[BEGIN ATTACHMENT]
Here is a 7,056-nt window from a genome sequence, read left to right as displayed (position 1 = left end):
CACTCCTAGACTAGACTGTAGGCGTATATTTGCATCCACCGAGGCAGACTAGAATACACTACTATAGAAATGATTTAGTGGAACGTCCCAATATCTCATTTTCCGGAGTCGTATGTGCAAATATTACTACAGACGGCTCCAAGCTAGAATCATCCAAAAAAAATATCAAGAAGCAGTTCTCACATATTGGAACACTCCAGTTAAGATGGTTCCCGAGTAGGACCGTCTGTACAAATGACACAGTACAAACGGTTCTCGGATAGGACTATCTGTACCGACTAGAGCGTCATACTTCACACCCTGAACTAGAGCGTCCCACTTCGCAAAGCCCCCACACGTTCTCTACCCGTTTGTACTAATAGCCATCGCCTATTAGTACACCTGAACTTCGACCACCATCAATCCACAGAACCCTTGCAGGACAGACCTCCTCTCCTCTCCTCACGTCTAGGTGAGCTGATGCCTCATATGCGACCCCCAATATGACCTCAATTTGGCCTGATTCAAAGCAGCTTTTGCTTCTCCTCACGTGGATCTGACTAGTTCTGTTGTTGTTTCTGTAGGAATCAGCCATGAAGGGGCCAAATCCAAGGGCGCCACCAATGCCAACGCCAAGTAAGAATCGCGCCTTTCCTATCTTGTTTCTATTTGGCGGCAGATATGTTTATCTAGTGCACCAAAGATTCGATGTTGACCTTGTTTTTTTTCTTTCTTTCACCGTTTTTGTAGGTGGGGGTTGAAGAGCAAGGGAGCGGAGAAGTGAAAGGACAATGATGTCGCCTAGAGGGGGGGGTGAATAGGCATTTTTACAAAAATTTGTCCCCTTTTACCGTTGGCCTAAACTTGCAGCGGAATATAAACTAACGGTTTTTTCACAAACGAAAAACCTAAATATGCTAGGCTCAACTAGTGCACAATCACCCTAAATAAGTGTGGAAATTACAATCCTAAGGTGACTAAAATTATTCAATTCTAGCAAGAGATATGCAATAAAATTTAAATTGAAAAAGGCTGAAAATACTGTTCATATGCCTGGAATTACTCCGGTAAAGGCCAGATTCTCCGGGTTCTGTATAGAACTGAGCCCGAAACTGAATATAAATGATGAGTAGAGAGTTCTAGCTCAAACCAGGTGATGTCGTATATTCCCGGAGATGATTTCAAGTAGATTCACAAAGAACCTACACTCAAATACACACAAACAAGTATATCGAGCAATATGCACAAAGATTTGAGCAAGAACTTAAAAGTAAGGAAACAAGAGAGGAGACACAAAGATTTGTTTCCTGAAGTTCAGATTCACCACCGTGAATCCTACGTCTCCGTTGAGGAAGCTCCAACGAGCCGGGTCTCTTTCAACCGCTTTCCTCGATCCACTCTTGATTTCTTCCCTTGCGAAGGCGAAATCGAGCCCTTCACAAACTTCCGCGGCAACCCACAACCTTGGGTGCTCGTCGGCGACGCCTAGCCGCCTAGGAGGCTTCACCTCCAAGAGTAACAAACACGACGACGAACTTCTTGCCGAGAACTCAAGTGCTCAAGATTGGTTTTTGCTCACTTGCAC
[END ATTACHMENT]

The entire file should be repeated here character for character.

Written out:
Here is a 7,056-nt window from a genome sequence, read left to right as displayed (position 1 = left end):
CACTCCTAGACTAGACTGTAGGCGTATATTTGCATCCACCGAGGCAGACTAGAATACACTACTATAGAAATGATTTAGTGGAACGTCCCAATATCTCATTTTCCGGAGTCGTATGTGCAAATATTACTACAGACGGCTCCAAGCTAGAATCATCCAAAAAAAATATCAAGAAGCAGTTCTCACATATTGGAACACTCCAGTTAAGATGGTTCCCGAGTAGGACCGTCTGTACAAATGACACAGTACAAACGGTTCTCGGATAGGACTATCTGTACCGACTAGAGCGTCATACTTCACACCCTGAACTAGAGCGTCCCACTTCGCAAAGCCCCCACACGTTCTCTACCCGTTTGTACTAATAGCCATCGCCTATTAGTACACCTGAACTTCGACCACCATCAATCCACAGAACCCTTGCAGGACAGACCTCCTCTCCTCTCCTCACGTCTAGGTGAGCTGATGCCTCATATGCGACCCCCAATATGACCTCAATTTGGCCTGATTCAAAGCAGCTTTTGCTTCTCCTCACGTGGATCTGACTAGTTCTGTTGTTGTTTCTGTAGGAATCAGCCATGAAGGGGCCAAATCCAAGGGCGCCACCAATGCCAACGCCAAGTAAGAATCGCGCCTTTCCTATCTTGTTTCTATTTGGCGGCAGATATGTTTATCTAGTGCACCAAAGATTCGATGTTGACCTTGTTTTTTTTCTTTCTTTCACCGTTTTTGTAGGTGGGGGTTGAAGAGCAAGGGAGCGGAGAAGTGAAAGGACAATGATGTCGCCTAGAGGGGGGGGTGAATAGGCATTTTTACAAAAATTTGTCCCCTTTTACCGTTGGCCTAAACTTGCAGCGGAATATAAACTAACGGTTTTTTCACAAACGAAAAACCTAAATATGCTAGGCTCAACTAGTGCACAATCACCCTAAATAAGTGTGGAAATTACAATCCTAAGGTGACTAAAATTATTCAATTCTAGCAAGAGATATGCAATAAAATTTAAATTGAAAAAGGCTGAAAATACTGTTCATATGCCTGGAATTACTCCGGTAAAGGCCAGATTCTCCGGGTTCTGTATAGAACTGAGCCCGAAACTGAATATAAATGATGAGTAGAGAGTTCTAGCTCAAACCAGGTGATGTCGTATATTCCCGGAGATGATTTCAAGTAGATTCACAAAGAACCTACACTCAAATACACACAAACAAGTATATCGAGCAATATGCACAAAGATTTGAGCAAGAACTTAAAAGTAAGGAAACAAGAGAGGAGACACAAAGATTTGTTTCCTGAAGTTCAGATTCACCACCGTGAATCCTACGTCTCCGTTGAGGAAGCTCCAACGAGCCGGGTCTCTTTCAACCGCTTTCCTCGATCCACTCTTGATTTCTTCCCTTGCGAAGGCGAAATCGAGCCCTTCACAAACTTCCGCGGCAACCCACAACCTTGGGTGCTCGTCGGCGACGCCTAGCCGCCTAGGAGGCTTCACCTCCAAGAGTAACAAACACGACGACGAACTTCTTGCCGAGAACTCAAGTGCTCAAGATTGGTTTTTGCTCACTTGCAC